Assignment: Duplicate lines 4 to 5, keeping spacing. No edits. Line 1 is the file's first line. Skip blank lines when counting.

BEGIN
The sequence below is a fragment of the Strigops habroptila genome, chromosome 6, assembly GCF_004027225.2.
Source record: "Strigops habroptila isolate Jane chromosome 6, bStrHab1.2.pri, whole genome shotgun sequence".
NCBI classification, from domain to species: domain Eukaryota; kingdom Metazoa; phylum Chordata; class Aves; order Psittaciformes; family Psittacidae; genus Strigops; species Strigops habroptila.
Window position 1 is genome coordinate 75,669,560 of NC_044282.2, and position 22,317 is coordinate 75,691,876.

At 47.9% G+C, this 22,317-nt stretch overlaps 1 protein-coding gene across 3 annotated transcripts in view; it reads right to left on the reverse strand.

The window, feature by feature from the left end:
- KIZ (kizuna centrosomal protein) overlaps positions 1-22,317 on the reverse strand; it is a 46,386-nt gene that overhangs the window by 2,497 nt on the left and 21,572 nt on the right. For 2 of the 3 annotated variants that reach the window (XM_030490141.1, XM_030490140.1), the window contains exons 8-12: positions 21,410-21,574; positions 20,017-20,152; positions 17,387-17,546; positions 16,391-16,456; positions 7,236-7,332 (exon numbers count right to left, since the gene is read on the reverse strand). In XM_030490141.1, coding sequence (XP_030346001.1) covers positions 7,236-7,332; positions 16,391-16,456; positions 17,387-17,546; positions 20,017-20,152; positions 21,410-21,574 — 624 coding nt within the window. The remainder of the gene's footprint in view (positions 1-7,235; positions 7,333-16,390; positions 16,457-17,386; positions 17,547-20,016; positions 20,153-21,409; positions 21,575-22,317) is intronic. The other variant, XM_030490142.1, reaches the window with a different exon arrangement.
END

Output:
Window position 1 is genome coordinate 75,669,560 of NC_044282.2, and position 22,317 is coordinate 75,691,876.

At 47.9% G+C, this 22,317-nt stretch overlaps 1 protein-coding gene across 3 annotated transcripts in view; it reads right to left on the reverse strand.